‘Rasputin’ Played by Electric Toothbrushes, a PS2 Controller, and Other Gadgets Is My New Jam

‘Rasputin’ Played by Electric Toothbrushes, a PS2 Controller, and Other Gadgets Is My New Jam
Contributor: Alyse Stanley

If, unlike me, you don’t spend an embarrassing number of hours scrolling through TikTok each week, you may be wondering why the campy disco hit “Rasputin” is climbing the charts more than four decades after its original release. Boney M.’s ‘70s ode to “Russia’s greatest love machine” is having one hell of a moment, its virality on TikTok fuelled in part by nostalgia for its iconic dance routine in the Just Dance franchise but also because, well, it’s a silly song about an infamous Russian holy man and his big dick energy. Naturally, the internet is obsessed.

My favourite thing to come from this meme so far might just be this week’s rendition that uses an ensemble of gadgets, including a steam iron, a credit card machine, and a PlayStation 2 controller, to play the Euro-disco earworm.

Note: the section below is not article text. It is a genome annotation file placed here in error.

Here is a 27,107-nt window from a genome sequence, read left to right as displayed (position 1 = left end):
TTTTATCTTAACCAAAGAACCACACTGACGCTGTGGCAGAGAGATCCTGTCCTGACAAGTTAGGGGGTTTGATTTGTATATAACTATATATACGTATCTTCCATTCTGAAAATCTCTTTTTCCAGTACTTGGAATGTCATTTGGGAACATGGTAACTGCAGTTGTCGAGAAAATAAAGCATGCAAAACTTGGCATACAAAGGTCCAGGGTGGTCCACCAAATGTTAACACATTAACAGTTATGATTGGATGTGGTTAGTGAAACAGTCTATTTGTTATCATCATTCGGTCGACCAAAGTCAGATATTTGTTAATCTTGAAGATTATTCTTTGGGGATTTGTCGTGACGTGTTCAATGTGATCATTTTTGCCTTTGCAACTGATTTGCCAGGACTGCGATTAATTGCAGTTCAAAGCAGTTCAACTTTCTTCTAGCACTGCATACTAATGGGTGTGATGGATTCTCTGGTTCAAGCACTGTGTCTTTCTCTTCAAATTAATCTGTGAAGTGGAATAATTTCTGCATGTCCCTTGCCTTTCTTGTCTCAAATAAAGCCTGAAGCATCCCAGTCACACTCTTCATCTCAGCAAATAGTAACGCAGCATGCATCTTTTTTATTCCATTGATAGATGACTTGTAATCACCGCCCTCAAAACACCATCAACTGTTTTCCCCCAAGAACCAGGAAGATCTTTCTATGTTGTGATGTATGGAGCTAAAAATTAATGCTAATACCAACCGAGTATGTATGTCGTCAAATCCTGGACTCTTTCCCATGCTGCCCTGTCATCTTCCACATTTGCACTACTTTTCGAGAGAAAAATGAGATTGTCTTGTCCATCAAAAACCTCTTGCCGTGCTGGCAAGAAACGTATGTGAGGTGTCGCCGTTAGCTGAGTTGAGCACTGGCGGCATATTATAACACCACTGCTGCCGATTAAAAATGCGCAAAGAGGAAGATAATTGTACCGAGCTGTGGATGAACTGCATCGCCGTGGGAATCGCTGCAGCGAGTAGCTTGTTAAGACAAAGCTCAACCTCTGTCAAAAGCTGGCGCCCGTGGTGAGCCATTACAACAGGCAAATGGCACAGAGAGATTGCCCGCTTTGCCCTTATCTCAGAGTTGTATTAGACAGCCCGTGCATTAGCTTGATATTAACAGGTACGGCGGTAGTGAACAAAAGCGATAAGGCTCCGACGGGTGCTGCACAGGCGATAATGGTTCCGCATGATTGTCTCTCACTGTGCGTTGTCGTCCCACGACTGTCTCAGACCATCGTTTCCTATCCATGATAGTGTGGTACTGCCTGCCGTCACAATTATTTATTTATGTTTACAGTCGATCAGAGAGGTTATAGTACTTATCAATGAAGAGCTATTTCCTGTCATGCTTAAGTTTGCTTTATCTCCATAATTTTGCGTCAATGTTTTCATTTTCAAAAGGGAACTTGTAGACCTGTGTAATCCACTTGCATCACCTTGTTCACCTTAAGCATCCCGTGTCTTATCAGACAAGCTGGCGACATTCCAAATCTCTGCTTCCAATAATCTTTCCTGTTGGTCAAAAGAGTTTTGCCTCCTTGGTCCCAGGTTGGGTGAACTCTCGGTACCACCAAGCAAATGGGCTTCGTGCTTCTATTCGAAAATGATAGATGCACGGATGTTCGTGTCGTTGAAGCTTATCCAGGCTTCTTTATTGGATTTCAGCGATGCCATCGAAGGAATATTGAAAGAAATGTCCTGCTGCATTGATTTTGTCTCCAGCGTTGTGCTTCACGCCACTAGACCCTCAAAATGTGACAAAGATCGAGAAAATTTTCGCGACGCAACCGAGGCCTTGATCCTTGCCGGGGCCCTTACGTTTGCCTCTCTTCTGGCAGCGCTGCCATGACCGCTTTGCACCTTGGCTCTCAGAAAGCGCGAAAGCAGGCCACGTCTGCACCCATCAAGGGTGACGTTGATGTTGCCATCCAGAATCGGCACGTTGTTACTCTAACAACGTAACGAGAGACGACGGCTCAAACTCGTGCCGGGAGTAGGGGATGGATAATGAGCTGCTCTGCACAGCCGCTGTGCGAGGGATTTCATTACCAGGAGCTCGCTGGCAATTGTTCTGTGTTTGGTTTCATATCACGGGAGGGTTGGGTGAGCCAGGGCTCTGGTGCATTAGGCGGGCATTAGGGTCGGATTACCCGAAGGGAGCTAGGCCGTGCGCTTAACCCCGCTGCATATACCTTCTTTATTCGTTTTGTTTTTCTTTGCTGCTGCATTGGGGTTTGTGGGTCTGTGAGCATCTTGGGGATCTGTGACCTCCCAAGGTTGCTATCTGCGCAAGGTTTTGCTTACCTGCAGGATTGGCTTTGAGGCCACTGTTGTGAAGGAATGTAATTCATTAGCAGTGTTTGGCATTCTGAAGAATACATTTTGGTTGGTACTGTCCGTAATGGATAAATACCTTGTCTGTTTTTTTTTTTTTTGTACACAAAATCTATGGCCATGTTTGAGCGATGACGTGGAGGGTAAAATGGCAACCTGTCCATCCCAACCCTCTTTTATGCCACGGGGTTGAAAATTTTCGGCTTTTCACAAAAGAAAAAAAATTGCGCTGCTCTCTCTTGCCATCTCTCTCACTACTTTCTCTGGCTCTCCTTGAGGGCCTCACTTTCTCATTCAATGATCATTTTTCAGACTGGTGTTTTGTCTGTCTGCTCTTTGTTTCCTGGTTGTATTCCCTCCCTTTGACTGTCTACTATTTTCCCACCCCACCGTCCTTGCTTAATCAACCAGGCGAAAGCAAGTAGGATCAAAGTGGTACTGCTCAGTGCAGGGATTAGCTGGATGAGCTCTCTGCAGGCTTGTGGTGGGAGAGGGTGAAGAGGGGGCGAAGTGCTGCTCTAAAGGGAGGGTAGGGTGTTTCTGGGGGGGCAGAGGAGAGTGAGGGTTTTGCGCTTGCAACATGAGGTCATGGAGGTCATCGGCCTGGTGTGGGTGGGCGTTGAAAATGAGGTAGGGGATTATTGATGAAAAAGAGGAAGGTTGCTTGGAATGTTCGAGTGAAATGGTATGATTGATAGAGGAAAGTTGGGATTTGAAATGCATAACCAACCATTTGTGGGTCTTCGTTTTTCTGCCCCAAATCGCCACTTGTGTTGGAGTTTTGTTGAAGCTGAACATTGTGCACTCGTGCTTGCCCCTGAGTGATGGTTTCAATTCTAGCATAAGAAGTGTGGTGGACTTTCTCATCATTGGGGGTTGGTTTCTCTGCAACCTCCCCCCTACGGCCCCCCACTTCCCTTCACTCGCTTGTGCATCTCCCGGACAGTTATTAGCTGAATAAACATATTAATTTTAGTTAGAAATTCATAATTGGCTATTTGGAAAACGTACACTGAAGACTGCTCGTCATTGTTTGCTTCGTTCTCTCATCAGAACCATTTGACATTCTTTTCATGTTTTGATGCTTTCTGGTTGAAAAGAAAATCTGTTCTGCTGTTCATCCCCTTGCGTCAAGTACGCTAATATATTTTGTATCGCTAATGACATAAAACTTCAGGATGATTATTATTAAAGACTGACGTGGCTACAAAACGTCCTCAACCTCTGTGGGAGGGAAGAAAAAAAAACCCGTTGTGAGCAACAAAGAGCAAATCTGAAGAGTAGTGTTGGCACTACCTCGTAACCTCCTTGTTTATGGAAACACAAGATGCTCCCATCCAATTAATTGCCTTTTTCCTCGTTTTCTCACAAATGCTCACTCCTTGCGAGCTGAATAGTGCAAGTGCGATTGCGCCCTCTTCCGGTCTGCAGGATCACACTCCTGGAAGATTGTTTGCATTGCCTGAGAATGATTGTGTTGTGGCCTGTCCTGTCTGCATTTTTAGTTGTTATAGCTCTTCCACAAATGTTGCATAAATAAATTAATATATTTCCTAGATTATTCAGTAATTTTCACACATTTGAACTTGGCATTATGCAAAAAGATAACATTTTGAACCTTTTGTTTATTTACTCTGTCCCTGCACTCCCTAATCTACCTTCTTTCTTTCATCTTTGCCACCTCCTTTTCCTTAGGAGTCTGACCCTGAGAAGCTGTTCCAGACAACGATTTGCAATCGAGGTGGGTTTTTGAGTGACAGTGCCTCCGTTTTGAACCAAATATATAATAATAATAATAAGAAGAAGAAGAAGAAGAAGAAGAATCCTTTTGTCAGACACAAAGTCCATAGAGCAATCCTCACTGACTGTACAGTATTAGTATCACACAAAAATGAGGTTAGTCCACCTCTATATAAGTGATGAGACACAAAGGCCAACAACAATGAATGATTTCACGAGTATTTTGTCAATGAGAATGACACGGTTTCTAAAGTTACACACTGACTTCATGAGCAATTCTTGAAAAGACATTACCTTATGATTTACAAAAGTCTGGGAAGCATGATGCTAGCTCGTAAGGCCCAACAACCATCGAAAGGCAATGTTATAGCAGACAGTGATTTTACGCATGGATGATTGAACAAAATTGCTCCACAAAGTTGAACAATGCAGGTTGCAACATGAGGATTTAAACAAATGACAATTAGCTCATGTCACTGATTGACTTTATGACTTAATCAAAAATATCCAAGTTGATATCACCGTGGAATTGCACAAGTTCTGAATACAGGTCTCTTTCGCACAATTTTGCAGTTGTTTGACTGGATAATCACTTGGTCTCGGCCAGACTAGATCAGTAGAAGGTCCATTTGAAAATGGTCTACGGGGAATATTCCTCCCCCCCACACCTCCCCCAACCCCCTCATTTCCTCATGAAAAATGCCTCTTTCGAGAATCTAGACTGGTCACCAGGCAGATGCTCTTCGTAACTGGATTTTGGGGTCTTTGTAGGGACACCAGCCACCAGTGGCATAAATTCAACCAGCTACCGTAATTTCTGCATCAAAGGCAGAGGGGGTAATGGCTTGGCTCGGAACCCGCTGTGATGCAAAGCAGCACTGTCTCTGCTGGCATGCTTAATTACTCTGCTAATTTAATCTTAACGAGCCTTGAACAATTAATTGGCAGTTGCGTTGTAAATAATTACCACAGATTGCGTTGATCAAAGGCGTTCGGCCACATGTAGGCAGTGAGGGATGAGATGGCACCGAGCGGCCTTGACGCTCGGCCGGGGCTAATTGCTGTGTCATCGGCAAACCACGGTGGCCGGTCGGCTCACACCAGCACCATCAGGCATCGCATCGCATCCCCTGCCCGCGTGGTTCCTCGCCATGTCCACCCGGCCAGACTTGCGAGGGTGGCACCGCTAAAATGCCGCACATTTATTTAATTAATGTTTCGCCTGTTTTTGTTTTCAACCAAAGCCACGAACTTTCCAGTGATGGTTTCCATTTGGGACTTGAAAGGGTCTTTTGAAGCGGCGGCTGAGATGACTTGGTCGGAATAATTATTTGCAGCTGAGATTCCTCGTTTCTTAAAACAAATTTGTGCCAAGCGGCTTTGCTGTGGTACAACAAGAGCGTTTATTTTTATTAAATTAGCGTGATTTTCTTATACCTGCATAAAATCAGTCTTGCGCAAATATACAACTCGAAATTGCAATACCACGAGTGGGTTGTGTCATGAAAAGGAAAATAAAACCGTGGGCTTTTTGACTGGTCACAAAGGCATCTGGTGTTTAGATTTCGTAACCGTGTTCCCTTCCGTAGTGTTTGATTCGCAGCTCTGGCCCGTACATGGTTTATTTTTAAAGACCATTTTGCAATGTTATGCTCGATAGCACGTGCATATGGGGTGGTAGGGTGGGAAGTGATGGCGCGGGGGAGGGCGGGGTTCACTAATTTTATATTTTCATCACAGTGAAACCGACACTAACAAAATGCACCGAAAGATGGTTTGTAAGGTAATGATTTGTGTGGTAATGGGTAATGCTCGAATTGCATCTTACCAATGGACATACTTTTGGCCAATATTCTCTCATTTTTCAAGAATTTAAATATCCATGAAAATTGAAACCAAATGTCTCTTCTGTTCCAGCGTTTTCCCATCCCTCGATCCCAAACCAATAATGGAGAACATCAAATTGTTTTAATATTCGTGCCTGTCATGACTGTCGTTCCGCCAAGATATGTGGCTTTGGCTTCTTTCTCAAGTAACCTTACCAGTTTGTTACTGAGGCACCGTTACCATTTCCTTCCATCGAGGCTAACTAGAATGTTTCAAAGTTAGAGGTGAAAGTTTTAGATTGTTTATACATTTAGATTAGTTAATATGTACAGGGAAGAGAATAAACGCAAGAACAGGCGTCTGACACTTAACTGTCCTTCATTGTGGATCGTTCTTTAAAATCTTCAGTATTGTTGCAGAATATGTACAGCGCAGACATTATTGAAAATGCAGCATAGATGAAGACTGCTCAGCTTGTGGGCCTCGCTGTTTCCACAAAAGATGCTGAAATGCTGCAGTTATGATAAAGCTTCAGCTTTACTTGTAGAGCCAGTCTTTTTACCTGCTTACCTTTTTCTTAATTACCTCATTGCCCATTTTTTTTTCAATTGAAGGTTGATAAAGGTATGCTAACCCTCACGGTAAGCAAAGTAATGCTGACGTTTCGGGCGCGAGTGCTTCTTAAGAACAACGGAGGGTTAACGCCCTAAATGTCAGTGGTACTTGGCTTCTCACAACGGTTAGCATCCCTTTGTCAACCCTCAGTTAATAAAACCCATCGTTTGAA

Device Orchestra, one of our favourite obscure tech channels on YouTube that we featured earlier this week, shared the performance on Thursday after “Rasputin” won a poll among the channel’s Patreon supporters. All told, the orchestra includes four electric toothbrushes, two electronic typewriters, one credit card machine, a PS2 controller, and a steam iron filled with diluted smoke fluid, according to the video. Oh, and plenty of googley eyes and jiggly pipe cleaner arms.

In its videos, Device Orchestra takes mundane electronic devices and turns them into artists, recreating popular music tracks by performing their designed function timed to a beat. Along with footage of them playing are interludes of the gadgets dancing “really wunderbar” via a bit of stop-motion magic. It’s entirely too cute. Some of the orchestra’s previous covers include “Believer” by Imagine Dragons, Billie Eilish’s “Bad Guy”, and the Pokémon theme song.

The internet’s obsession with “Rasputin” has skyrocketed since the song first began going viral last fall. The track made it on the Billboard Global Excl. U.S. chart this year, something it didn’t manage to do upon its first release in 1978, and continues to top weekly music charts worldwide along with a popular remix of the original. My apologies to anyone out there who’s sick of hearing it already — it doesn’t look like the hype train for “Russia’s greatest love machine” is going away anytime soon.

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